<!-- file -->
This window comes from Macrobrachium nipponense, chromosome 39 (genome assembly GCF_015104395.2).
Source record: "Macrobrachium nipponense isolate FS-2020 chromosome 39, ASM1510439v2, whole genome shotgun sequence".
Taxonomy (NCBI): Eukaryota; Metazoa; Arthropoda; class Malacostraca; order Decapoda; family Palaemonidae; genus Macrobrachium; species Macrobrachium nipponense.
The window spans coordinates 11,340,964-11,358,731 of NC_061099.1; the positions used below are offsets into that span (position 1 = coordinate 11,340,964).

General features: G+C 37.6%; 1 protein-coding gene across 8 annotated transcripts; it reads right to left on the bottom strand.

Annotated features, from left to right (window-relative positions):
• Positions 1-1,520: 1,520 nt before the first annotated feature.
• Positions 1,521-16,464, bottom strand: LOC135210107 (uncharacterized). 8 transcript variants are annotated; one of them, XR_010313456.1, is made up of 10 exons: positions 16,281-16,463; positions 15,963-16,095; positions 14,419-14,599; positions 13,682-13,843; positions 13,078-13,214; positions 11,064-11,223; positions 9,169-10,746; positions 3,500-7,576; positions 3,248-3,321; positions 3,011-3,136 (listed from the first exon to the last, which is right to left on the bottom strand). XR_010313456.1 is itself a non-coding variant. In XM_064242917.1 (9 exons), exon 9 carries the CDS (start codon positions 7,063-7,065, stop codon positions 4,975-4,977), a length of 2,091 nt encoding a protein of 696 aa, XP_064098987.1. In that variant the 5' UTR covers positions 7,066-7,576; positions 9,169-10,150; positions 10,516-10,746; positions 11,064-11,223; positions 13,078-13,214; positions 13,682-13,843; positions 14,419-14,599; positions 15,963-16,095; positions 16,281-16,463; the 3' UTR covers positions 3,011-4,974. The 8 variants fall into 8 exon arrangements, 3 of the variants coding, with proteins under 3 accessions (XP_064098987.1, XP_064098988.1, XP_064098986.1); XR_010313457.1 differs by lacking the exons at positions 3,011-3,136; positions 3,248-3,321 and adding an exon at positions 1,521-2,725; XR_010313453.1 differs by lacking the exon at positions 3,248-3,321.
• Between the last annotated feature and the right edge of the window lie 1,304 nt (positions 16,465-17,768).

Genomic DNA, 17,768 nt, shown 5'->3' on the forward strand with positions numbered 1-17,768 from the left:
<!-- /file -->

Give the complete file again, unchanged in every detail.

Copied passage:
This window comes from Macrobrachium nipponense, chromosome 39 (genome assembly GCF_015104395.2).
Source record: "Macrobrachium nipponense isolate FS-2020 chromosome 39, ASM1510439v2, whole genome shotgun sequence".
Taxonomy (NCBI): Eukaryota; Metazoa; Arthropoda; class Malacostraca; order Decapoda; family Palaemonidae; genus Macrobrachium; species Macrobrachium nipponense.
The window spans coordinates 11,340,964-11,358,731 of NC_061099.1; the positions used below are offsets into that span (position 1 = coordinate 11,340,964).

General features: G+C 37.6%; 1 protein-coding gene across 8 annotated transcripts; it reads right to left on the bottom strand.

Annotated features, from left to right (window-relative positions):
• Positions 1-1,520: 1,520 nt before the first annotated feature.
• Positions 1,521-16,464, bottom strand: LOC135210107 (uncharacterized). 8 transcript variants are annotated; one of them, XR_010313456.1, is made up of 10 exons: positions 16,281-16,463; positions 15,963-16,095; positions 14,419-14,599; positions 13,682-13,843; positions 13,078-13,214; positions 11,064-11,223; positions 9,169-10,746; positions 3,500-7,576; positions 3,248-3,321; positions 3,011-3,136 (listed from the first exon to the last, which is right to left on the bottom strand). XR_010313456.1 is itself a non-coding variant. In XM_064242917.1 (9 exons), exon 9 carries the CDS (start codon positions 7,063-7,065, stop codon positions 4,975-4,977), a length of 2,091 nt encoding a protein of 696 aa, XP_064098987.1. In that variant the 5' UTR covers positions 7,066-7,576; positions 9,169-10,150; positions 10,516-10,746; positions 11,064-11,223; positions 13,078-13,214; positions 13,682-13,843; positions 14,419-14,599; positions 15,963-16,095; positions 16,281-16,463; the 3' UTR covers positions 3,011-4,974. The 8 variants fall into 8 exon arrangements, 3 of the variants coding, with proteins under 3 accessions (XP_064098987.1, XP_064098988.1, XP_064098986.1); XR_010313457.1 differs by lacking the exons at positions 3,011-3,136; positions 3,248-3,321 and adding an exon at positions 1,521-2,725; XR_010313453.1 differs by lacking the exon at positions 3,248-3,321.
• Between the last annotated feature and the right edge of the window lie 1,304 nt (positions 16,465-17,768).

Genomic DNA, 17,768 nt, shown 5'->3' on the forward strand with positions numbered 1-17,768 from the left: